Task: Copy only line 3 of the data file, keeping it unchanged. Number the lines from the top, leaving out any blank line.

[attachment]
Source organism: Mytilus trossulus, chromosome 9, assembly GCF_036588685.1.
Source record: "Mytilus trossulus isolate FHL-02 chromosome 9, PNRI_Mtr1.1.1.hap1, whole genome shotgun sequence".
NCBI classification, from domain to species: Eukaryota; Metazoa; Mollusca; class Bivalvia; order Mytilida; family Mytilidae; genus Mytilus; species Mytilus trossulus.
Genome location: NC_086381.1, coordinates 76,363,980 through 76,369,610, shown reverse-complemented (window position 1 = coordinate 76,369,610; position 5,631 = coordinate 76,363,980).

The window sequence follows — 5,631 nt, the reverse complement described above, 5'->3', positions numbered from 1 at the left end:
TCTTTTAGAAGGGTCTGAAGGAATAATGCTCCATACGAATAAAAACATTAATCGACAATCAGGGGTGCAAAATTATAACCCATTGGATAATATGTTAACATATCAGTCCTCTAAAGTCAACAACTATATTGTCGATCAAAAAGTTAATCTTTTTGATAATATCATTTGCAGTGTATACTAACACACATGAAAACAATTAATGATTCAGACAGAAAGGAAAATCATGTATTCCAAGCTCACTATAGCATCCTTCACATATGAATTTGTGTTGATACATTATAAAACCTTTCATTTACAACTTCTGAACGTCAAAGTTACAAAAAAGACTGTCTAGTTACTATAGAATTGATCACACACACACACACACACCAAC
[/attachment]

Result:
NCBI classification, from domain to species: Eukaryota; Metazoa; Mollusca; class Bivalvia; order Mytilida; family Mytilidae; genus Mytilus; species Mytilus trossulus.